Expert Insight

  • The perennial plastic problem: How to cut back

How to cut back on plastics in your business

How to cut back on plastics in your business

Pat Jennings of the CIWM provides top tips on identifying how to cut out plastics in your business:

 

• Eliminate single-use plastics where suitable alternatives exist, e.g. plastic cups, stirrers, straws, cutlery and non-recyclable transit packaging.

Where plastic products and packaging can’t be avoided, ask suppliers if they can offer more sustainable alternatives. These will depend on the function and application of the product but options include lightweighting to use less plastic, specifying products with more recycled content, assessing whether a different polymer type might offer a better environmental outcome, and reducing multi-material formats that may be hard to recycle.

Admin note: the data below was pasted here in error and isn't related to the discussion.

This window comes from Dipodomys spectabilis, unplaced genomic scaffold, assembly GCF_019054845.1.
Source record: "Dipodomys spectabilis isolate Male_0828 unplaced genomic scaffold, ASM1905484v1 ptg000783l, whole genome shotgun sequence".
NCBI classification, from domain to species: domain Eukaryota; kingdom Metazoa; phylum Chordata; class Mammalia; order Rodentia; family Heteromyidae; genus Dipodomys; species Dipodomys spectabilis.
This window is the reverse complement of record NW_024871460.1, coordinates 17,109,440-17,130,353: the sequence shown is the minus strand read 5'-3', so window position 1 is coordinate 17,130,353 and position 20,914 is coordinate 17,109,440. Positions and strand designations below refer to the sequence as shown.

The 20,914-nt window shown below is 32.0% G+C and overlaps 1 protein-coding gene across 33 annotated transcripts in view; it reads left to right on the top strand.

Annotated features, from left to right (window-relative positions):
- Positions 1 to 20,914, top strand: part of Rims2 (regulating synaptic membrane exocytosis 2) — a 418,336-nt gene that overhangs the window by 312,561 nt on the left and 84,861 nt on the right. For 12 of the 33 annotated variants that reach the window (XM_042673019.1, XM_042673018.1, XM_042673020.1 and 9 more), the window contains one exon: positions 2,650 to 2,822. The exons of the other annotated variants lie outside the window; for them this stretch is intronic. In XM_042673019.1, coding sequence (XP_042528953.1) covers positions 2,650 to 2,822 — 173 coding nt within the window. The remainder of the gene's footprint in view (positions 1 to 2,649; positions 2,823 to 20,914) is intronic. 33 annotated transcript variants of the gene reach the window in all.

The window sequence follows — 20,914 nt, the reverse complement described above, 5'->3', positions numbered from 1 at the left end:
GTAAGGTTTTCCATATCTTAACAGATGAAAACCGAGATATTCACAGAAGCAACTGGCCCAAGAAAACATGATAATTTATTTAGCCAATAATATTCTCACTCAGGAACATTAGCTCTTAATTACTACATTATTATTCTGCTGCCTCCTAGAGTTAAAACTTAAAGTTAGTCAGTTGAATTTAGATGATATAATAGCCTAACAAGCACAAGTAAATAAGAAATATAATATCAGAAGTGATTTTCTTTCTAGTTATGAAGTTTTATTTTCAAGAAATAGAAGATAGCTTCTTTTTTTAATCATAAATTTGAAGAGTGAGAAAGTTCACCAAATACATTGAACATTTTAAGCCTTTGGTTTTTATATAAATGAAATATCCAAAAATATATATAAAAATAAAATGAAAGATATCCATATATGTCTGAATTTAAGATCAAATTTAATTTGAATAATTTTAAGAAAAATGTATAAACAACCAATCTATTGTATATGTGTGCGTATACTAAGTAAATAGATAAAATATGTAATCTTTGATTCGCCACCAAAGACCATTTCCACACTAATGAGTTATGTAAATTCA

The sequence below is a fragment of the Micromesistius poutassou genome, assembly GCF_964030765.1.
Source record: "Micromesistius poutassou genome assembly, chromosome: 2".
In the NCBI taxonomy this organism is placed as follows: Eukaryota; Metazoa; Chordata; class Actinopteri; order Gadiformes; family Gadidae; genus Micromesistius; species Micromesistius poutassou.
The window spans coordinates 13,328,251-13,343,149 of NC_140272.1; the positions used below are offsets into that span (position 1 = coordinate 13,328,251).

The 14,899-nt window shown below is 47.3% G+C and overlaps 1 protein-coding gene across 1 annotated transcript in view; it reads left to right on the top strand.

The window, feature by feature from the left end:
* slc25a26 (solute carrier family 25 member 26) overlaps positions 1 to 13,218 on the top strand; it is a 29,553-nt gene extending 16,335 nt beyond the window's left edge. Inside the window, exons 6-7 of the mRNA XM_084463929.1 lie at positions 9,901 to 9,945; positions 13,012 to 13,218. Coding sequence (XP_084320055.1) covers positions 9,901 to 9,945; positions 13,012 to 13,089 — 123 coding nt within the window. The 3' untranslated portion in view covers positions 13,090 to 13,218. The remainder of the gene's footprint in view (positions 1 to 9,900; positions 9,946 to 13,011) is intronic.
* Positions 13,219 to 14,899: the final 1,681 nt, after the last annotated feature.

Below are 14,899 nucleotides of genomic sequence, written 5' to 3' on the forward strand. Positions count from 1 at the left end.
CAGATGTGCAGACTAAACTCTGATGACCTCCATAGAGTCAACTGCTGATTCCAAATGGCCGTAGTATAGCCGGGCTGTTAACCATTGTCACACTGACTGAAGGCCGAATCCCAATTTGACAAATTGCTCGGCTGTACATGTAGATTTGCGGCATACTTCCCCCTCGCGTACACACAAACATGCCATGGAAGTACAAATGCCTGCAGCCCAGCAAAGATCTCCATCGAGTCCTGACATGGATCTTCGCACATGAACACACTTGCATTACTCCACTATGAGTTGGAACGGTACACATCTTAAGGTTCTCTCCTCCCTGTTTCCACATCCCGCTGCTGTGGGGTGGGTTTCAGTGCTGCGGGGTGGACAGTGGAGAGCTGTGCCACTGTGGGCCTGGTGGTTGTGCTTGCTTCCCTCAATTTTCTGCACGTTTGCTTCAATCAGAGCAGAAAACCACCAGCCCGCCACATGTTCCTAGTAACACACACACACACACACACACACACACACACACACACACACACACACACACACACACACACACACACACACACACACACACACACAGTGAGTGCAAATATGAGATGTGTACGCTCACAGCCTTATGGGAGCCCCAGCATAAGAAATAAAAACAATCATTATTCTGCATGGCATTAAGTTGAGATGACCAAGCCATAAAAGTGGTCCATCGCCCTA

> Related | Single-use plastics: Saving sea life by scaling back

• For unavoidable plastic waste, work with your contractor on optimising your recycling performance by separating out plastic waste in the most effective way.

 

• Get up to speed on so called bioplastics because the name covers a multitude of materials, not all of which offer the environmental outcomes you might expect.

Some are so called because they’re plant based rather than fossil fuel-based, but that doesn’t necessarily mean they’re any more recyclable than conventional plastics. They reduce fossil fuel consumption and come from a renewable source but can still pose the same problems at the point of becoming a waste.

 

• Consider materials labelled degradable, biodegradable and compostable carefully as these characteristics are often based on a particular set of conditions or treatment options, without which they may contaminate existing plastic waste collection and treatment routes.

 

• There are lots of rigid plastics in business environments, particularly in electrical applications. Specifying remanufactured items, choosing more modular products that can be repaired or upgraded more easily, and specifying recycled content- in building products such as ducting or pipes, for example – will contribute to a more sustainable approach to plastics.